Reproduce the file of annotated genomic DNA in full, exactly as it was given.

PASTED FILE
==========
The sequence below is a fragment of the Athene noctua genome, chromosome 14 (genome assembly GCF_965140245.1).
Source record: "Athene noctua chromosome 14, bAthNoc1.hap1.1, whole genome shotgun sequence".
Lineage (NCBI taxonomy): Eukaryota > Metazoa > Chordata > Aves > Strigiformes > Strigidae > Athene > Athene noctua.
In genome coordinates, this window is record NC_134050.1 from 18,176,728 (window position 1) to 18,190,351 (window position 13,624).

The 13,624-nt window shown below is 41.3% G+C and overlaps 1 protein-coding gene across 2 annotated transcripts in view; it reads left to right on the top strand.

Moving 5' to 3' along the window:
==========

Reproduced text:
The sequence below is a fragment of the Athene noctua genome, chromosome 14 (genome assembly GCF_965140245.1).
Source record: "Athene noctua chromosome 14, bAthNoc1.hap1.1, whole genome shotgun sequence".
Lineage (NCBI taxonomy): Eukaryota > Metazoa > Chordata > Aves > Strigiformes > Strigidae > Athene > Athene noctua.
In genome coordinates, this window is record NC_134050.1 from 18,176,728 (window position 1) to 18,190,351 (window position 13,624).

The 13,624-nt window shown below is 41.3% G+C and overlaps 1 protein-coding gene across 2 annotated transcripts in view; it reads left to right on the top strand.

Moving 5' to 3' along the window: